Academic writing

Neomy Storch
The University of Melbourne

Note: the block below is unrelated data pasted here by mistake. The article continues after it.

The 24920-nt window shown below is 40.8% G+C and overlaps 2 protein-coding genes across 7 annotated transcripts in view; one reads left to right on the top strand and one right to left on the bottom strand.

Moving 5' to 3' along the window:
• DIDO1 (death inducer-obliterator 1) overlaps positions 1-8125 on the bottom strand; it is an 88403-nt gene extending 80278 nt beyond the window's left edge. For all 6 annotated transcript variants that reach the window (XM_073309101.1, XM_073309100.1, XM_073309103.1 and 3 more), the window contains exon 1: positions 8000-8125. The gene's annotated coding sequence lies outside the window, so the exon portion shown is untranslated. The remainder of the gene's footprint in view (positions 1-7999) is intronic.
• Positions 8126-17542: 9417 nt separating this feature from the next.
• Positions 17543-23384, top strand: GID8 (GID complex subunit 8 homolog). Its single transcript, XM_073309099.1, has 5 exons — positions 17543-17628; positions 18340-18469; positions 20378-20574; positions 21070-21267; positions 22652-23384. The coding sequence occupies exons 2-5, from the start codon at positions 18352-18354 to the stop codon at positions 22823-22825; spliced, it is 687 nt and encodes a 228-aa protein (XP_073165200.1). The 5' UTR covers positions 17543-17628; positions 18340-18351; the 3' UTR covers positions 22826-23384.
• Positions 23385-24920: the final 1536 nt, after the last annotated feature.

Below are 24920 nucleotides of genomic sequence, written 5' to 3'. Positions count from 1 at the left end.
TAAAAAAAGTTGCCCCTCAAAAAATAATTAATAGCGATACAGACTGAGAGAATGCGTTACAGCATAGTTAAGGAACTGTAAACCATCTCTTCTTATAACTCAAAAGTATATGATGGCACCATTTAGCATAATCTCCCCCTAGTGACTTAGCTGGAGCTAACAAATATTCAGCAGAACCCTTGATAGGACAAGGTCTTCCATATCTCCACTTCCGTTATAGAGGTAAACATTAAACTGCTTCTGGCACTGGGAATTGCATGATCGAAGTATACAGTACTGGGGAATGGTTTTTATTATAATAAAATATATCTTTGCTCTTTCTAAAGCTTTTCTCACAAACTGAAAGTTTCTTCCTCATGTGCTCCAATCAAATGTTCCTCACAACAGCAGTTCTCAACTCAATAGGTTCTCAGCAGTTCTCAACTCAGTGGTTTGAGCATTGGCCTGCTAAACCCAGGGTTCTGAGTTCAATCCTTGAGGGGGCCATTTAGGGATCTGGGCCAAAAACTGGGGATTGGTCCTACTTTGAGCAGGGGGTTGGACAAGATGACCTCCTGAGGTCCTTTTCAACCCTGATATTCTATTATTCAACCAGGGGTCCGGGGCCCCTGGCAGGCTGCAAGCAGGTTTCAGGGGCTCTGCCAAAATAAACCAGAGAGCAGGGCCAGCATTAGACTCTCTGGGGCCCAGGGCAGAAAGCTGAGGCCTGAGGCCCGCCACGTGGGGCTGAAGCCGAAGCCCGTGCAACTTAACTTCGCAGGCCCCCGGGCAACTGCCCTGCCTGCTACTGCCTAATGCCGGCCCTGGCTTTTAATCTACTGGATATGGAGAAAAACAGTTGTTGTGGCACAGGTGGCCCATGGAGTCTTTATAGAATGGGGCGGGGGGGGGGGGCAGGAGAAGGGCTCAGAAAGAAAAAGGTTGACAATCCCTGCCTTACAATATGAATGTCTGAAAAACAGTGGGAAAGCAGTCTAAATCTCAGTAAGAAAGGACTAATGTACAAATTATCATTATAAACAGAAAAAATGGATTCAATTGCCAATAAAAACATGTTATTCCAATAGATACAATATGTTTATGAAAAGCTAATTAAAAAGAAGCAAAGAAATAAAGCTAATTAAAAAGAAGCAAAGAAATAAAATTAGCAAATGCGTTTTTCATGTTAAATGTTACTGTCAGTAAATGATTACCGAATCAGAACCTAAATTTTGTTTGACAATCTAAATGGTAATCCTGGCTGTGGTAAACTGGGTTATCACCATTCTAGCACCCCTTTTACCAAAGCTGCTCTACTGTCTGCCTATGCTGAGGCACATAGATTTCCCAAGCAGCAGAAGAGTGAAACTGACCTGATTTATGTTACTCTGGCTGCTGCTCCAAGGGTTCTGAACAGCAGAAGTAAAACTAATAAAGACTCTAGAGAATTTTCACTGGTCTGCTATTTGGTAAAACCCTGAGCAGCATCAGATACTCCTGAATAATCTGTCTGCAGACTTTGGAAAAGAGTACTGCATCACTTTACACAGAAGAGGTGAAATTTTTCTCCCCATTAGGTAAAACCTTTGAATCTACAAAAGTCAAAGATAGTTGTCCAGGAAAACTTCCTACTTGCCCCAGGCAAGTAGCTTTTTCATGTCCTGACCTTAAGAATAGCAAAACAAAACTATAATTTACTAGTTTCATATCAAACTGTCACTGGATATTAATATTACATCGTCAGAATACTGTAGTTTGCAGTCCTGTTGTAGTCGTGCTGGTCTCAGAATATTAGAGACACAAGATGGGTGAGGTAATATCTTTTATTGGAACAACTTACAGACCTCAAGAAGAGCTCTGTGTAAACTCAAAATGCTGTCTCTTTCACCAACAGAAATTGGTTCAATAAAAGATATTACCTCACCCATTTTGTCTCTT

Being able to produce a text which is considered appropriate for an academic readership is difficult for native speakers, and ever more so, for second language writers. In this subject we deal not only with what defines academic writing, but also with how best to teach and assess academic writing as well as conduct research on issues pertinent to academic writing. Thus the subject is of relevance to writing teachers and researchers. We begin with the important concept of academic literacy, discussing the various definitions offered by scholars and the linguistic and rhetorical features that are said to distinguish academic writing. We analyse texts from a range of disciplines and produced by writers from different cultural backgrounds to identify possible variations across disciplines and cultures. Session 2 focuses on writing instruction, discussing and exemplifying the various approaches that have been adopted to teach academic writing and the theoretical bases underlying these approaches. In this session we also deal with the topic of use of sources, and the contentious topic of plagiarism. Session 3 focuses on an issue closely related to teaching writing: the provision of feedback on writing. In this session we consider the types of feedback available (direct, indirect), sources of feedback (teacher, peer, online) and the debate raging in the literature on whether feedback on language use makes a difference. In Session 4 we look at how best to assess writing and writing development, looking at a range of measures available to teachers and researchers. In the final session, we look at some of the factors that may affect not only composing processes but also the quality of the written text produced. To gauge the effect of these factors we employ some of the measures introduced in the previous session.